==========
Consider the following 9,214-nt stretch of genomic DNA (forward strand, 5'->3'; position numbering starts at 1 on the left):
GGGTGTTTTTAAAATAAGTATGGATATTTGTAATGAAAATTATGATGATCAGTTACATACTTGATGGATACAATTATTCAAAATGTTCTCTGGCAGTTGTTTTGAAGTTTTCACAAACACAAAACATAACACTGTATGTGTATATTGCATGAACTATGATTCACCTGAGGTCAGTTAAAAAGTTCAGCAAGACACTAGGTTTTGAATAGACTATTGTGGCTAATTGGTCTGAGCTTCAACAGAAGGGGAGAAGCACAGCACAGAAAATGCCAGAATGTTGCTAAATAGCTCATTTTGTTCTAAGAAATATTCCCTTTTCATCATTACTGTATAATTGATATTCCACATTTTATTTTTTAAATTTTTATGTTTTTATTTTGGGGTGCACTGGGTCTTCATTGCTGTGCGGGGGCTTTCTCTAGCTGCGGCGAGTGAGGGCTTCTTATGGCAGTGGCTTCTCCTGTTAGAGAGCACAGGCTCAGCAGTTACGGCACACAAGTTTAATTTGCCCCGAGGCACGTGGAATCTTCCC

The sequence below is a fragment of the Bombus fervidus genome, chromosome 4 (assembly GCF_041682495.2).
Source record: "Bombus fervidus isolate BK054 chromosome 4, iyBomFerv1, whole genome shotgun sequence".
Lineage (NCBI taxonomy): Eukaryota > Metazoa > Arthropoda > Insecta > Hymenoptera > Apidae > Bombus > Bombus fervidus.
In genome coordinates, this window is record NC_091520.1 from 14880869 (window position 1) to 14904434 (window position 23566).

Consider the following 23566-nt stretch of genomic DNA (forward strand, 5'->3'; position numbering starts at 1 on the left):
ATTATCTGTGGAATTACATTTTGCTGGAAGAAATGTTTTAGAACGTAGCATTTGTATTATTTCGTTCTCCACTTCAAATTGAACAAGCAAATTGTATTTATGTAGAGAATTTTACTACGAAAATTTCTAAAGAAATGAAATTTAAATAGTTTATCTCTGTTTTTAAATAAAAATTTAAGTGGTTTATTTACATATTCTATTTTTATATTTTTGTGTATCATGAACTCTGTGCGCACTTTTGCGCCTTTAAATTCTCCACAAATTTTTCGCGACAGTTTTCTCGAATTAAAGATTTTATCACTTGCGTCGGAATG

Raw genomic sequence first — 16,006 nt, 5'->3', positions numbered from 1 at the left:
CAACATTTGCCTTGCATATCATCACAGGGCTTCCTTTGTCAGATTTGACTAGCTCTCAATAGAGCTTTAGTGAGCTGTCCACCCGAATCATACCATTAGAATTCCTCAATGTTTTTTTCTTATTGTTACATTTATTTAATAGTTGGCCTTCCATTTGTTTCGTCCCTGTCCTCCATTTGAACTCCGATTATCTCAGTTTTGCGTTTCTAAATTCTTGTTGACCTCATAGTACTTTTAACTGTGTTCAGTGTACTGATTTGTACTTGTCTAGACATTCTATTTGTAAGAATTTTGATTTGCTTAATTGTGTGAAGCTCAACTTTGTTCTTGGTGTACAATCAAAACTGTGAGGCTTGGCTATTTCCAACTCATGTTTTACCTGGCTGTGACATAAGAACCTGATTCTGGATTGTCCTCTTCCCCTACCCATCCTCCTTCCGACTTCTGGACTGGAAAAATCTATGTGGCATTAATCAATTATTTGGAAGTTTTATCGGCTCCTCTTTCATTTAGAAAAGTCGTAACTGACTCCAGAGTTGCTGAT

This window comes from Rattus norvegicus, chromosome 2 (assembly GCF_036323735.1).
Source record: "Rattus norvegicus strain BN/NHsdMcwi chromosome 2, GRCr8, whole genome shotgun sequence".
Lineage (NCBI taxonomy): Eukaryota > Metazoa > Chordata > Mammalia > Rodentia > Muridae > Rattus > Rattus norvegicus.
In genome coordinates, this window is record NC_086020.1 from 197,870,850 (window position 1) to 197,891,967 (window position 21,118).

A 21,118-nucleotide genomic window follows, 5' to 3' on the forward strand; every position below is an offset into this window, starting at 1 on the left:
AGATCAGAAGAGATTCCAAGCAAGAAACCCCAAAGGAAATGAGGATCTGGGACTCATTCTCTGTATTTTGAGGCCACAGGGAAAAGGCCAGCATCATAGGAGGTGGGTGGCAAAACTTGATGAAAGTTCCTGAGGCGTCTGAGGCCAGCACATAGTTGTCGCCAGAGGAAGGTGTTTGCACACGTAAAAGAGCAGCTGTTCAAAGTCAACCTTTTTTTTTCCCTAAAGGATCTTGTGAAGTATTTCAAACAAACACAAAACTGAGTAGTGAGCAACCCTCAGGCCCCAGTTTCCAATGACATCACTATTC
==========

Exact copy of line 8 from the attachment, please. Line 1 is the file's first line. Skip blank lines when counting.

ATTATCTGTGGAATTACATTTTGCTGGAAGAAATGTTTTAGAACGTAGCATTTGTATTATTTCGTTCTCCACTTCAAATTGAACAAGCAAATTGTATTTATGTAGAGAATTTTACTACGAAAATTTCTAAAGAAATGAAATTTAAATAGTTTATCTCTGTTTTTAAATAAAAATTTAAGTGGTTTATTTACATATTCTATTTTTATATTTTTGTGTATCATGAACTCTGTGCGCACTTTTGCGCCTTTAAATTCTCCACAAATTTTTCGCGACAGTTTTCTCGAATTAAAGATTTTATCACTTGCGTCGGAATG